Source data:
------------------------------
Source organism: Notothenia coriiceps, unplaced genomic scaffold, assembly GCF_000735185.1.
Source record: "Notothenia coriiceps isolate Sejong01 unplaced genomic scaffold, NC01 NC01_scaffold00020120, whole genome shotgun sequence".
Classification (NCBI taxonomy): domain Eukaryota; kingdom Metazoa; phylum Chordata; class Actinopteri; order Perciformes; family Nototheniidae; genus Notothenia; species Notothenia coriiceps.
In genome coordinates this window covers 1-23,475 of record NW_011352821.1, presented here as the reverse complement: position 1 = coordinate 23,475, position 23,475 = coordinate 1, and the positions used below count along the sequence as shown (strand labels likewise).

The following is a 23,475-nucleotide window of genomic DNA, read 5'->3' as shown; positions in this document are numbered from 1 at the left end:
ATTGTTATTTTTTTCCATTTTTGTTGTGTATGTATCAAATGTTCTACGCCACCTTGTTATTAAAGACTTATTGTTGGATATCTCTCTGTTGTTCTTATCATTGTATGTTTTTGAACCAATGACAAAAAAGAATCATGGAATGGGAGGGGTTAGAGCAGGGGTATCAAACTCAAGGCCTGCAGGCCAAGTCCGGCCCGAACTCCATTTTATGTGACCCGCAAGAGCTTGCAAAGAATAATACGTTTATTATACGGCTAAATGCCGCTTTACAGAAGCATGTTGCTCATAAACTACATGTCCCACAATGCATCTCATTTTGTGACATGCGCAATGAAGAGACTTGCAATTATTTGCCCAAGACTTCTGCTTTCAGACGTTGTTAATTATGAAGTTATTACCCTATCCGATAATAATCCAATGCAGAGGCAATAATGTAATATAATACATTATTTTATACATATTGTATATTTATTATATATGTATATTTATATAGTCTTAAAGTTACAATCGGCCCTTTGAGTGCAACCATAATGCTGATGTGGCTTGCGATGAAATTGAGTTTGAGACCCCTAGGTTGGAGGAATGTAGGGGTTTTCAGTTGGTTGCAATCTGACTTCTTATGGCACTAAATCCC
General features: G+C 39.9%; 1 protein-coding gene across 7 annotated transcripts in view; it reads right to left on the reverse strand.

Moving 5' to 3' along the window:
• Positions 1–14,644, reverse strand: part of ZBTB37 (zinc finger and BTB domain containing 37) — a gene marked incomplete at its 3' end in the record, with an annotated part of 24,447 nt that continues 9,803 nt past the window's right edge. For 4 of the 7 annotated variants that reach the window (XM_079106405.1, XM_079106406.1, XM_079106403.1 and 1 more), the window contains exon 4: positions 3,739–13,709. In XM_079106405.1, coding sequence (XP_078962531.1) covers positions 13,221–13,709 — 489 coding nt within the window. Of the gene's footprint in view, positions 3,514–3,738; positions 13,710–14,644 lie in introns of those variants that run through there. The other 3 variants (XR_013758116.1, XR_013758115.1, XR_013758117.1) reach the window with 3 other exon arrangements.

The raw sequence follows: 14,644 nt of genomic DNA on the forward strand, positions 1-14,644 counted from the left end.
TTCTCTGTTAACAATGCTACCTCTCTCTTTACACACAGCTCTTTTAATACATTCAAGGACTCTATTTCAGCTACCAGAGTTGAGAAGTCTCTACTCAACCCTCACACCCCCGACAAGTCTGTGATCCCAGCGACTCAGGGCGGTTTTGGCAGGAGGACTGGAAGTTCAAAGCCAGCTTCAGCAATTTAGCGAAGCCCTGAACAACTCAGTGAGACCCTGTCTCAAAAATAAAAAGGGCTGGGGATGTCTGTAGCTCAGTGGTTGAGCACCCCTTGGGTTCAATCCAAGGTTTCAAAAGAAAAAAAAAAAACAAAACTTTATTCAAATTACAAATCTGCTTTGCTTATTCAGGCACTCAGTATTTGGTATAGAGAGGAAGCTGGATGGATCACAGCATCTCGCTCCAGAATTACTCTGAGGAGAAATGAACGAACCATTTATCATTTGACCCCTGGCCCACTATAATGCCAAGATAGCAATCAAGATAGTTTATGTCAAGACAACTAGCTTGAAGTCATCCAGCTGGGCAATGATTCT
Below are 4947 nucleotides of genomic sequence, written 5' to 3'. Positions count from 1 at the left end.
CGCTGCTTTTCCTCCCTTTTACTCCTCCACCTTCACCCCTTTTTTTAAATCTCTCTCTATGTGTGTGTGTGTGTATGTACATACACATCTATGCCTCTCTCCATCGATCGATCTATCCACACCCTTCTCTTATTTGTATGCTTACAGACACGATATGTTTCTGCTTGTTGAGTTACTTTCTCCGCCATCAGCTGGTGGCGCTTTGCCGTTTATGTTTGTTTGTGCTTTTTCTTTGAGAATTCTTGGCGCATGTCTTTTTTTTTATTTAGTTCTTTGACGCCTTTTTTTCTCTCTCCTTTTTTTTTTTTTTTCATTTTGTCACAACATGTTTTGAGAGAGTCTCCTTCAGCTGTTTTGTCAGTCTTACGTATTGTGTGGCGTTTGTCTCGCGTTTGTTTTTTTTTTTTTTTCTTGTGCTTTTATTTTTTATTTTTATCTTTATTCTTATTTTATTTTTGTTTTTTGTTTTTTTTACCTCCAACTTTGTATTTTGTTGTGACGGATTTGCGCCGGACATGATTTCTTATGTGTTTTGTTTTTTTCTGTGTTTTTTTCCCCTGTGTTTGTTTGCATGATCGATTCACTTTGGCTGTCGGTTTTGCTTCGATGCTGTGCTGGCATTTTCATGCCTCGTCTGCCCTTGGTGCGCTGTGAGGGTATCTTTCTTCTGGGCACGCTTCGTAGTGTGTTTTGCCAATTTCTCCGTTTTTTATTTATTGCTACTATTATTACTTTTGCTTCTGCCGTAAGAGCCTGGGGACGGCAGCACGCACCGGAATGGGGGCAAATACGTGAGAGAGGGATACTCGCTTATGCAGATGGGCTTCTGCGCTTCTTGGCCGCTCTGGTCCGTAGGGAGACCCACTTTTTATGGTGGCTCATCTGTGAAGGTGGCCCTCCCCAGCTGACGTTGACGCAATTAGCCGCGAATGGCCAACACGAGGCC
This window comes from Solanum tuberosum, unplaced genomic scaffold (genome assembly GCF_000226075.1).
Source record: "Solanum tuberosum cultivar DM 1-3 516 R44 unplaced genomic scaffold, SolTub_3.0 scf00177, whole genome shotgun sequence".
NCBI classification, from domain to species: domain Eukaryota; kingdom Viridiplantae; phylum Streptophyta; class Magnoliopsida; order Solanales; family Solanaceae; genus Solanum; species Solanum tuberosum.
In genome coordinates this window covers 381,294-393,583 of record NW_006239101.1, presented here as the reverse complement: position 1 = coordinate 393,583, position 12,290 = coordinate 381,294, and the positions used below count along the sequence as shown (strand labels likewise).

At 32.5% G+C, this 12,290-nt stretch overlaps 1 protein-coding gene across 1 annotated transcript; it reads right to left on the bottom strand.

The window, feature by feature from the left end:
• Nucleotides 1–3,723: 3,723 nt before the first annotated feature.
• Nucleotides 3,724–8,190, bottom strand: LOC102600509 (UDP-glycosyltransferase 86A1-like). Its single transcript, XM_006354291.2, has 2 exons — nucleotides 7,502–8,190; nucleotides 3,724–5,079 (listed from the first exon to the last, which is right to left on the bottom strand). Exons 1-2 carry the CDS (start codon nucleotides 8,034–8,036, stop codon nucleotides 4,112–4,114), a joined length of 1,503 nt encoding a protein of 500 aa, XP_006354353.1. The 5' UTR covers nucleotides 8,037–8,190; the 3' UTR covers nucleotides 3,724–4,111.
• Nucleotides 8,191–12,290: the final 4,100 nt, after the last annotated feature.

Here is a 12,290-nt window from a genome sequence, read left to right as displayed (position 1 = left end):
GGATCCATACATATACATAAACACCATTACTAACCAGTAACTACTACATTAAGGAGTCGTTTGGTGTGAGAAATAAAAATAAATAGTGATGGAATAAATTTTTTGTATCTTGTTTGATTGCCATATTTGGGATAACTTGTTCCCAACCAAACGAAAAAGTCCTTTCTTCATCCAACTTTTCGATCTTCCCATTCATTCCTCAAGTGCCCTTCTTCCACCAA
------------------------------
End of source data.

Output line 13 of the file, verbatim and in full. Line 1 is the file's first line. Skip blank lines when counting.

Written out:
CGCTGCTTTTCCTCCCTTTTACTCCTCCACCTTCACCCCTTTTTTTAAATCTCTCTCTATGTGTGTGTGTGTGTATGTACATACACATCTATGCCTCTCTCCATCGATCGATCTATCCACACCCTTCTCTTATTTGTATGCTTACAGACACGATATGTTTCTGCTTGTTGAGTTACTTTCTCCGCCATCAGCTGGTGGCGCTTTGCCGTTTATGTTTGTTTGTGCTTTTTCTTTGAGAATTCTTGGCGCATGTCTTTTTTTTTATTTAGTTCTTTGACGCCTTTTTTTCTCTCTCCTTTTTTTTTTTTTTTCATTTTGTCACAACATGTTTTGAGAGAGTCTCCTTCAGCTGTTTTGTCAGTCTTACGTATTGTGTGGCGTTTGTCTCGCGTTTGTTTTTTTTTTTTTTTCTTGTGCTTTTATTTTTTATTTTTATCTTTATTCTTATTTTATTTTTGTTTTTTGTTTTTTTTACCTCCAACTTTGTATTTTGTTGTGACGGATTTGCGCCGGACATGATTTCTTATGTGTTTTGTTTTTTTCTGTGTTTTTTTCCCCTGTGTTTGTTTGCATGATCGATTCACTTTGGCTGTCGGTTTTGCTTCGATGCTGTGCTGGCATTTTCATGCCTCGTCTGCCCTTGGTGCGCTGTGAGGGTATCTTTCTTCTGGGCACGCTTCGTAGTGTGTTTTGCCAATTTCTCCGTTTTTTATTTATTGCTACTATTATTACTTTTGCTTCTGCCGTAAGAGCCTGGGGACGGCAGCACGCACCGGAATGGGGGCAAATACGTGAGAGAGGGATACTCGCTTATGCAGATGGGCTTCTGCGCTTCTTGGCCGCTCTGGTCCGTAGGGAGACCCACTTTTTATGGTGGCTCATCTGTGAAGGTGGCCCTCCCCAGCTGACGTTGACGCAATTAGCCGCGAATGGCCAACACGAGGCC